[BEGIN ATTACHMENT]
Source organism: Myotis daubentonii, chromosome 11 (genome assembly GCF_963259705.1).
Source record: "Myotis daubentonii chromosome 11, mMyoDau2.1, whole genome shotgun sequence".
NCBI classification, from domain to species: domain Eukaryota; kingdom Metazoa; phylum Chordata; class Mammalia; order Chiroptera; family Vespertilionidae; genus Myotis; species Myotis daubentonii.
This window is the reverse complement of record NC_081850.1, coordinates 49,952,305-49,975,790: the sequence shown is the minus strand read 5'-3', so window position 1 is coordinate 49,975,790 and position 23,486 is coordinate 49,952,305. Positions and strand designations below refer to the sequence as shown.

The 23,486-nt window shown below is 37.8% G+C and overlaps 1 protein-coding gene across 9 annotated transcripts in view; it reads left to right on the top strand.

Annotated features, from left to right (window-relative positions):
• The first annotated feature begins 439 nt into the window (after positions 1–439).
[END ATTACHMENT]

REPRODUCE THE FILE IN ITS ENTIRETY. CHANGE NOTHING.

Source organism: Myotis daubentonii, chromosome 11 (genome assembly GCF_963259705.1).
Source record: "Myotis daubentonii chromosome 11, mMyoDau2.1, whole genome shotgun sequence".
NCBI classification, from domain to species: domain Eukaryota; kingdom Metazoa; phylum Chordata; class Mammalia; order Chiroptera; family Vespertilionidae; genus Myotis; species Myotis daubentonii.
This window is the reverse complement of record NC_081850.1, coordinates 49,952,305-49,975,790: the sequence shown is the minus strand read 5'-3', so window position 1 is coordinate 49,975,790 and position 23,486 is coordinate 49,952,305. Positions and strand designations below refer to the sequence as shown.

The 23,486-nt window shown below is 37.8% G+C and overlaps 1 protein-coding gene across 9 annotated transcripts in view; it reads left to right on the top strand.

Annotated features, from left to right (window-relative positions):
• The first annotated feature begins 439 nt into the window (after positions 1–439).